Internet stocks are getting crushed.
Shares of Google parent Alphabet dropped by nearly 7% on Monday after the Wall Street Journal reported that the U.S. Justice Department was preparing an antitrust investigation against its Google subsidiary. The moves put pressure on the broader technology sector, with fellow giants Facebook and Amazon seeing meaningful declines.
Given how many times Alphabet has been investigated for issues like these, experts aren't totally bearish — yet. Here's what three of them had to say about the news:
Recode co-founder Kara Swisher recalled all of the previous probes the company has undergone:
"Google has undergone a lot of investigations, most of which, in the United States, it sailed out of, pretty much, and a ton in Europe, and a ton around the globe. So just keep that in mind. And many years ago, if you recall — 10 years ago, actually, in 2008 — the FTC was looking at it and there [were] subsequent investigations. So, I think I'd like to wait to see which one is going to stick, but right now, this DOJ investigation will obviously look at its power across a lot of things, probably in search and some other areas. In some other areas they're not as powerful, but I think we'll figure out which part they're looking at again and what remedies they're thinking about."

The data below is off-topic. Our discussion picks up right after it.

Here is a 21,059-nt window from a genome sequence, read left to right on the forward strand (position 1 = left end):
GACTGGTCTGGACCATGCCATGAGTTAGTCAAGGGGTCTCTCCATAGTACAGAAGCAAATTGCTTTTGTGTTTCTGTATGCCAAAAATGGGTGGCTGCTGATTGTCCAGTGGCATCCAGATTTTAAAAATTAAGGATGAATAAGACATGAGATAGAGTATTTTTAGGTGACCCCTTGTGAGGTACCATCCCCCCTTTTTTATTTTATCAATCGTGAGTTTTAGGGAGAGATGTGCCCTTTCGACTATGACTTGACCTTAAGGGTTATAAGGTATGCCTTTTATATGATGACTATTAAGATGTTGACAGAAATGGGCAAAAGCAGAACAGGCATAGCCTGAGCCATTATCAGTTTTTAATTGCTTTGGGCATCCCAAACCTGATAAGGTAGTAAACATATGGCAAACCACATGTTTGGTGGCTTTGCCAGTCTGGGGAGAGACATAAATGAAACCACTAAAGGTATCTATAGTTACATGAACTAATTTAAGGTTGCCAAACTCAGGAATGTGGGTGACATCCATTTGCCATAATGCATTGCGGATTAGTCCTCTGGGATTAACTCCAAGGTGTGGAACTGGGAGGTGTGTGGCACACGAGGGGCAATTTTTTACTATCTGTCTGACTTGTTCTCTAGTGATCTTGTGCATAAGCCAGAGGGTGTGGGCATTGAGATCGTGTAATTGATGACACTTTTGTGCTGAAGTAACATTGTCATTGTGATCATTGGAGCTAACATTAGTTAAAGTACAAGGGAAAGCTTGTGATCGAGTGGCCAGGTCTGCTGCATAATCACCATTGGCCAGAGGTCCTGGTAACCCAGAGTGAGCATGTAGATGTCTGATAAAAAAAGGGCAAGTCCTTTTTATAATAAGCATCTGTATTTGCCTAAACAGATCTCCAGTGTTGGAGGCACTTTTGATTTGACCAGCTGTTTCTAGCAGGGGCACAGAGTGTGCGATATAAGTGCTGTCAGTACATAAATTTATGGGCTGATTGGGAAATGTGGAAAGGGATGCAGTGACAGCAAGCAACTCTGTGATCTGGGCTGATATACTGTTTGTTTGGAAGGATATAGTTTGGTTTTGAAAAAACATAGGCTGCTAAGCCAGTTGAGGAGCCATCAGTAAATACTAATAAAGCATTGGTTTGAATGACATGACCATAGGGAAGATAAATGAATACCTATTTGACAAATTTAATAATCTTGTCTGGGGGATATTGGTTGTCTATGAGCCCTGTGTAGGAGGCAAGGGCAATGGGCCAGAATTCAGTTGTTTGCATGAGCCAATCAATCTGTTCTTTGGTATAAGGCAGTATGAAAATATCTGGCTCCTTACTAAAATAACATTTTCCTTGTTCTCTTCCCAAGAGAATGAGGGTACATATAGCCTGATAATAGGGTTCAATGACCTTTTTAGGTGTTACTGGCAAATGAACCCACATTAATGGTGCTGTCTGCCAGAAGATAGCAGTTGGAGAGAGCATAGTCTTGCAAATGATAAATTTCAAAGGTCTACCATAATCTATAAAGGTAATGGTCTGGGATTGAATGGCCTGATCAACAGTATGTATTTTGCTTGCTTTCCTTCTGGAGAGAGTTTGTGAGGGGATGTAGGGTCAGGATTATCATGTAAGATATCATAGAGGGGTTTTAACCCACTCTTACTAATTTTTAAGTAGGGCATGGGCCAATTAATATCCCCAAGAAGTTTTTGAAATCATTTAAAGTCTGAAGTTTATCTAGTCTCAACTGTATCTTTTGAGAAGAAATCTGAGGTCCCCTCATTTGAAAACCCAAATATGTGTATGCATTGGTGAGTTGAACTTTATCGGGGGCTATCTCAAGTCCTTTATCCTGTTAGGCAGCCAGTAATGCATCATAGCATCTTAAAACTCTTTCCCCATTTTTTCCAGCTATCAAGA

Brent Thill, a senior analyst at Jefferies who covers Alphabet, said this issue could weigh on the company if it doesn't continue to execute:
"This is the No. 1 issue facing the internet sector, and institutional investors continue to highlight this as a risk. So, this is somewhat in the stock, but, clearly, it'll be down on the news. Again, we think this is more of a speed bump, not a roadblock. It's another short-term setback for Google's multiple after they missed the first-quarter earnings, which makes the second quarter even more important that they put up a very good, clean quarter."
"The Democrats want to break up Google. I was with a very big shareholder this weekend. You know what they said? 'Break 'em up. Break 'em up. Waymo's worth more.' Now, that's simplistic. … A lot of people are comparing this to Microsoft and, obviously, the browser. I don't think that's fair. There was a really anti-competitive nature, and also [former Microsoft CEO] Steve Ballmer antagonized the Justice Department. I don't see the people who run Alphabet making that same mistake."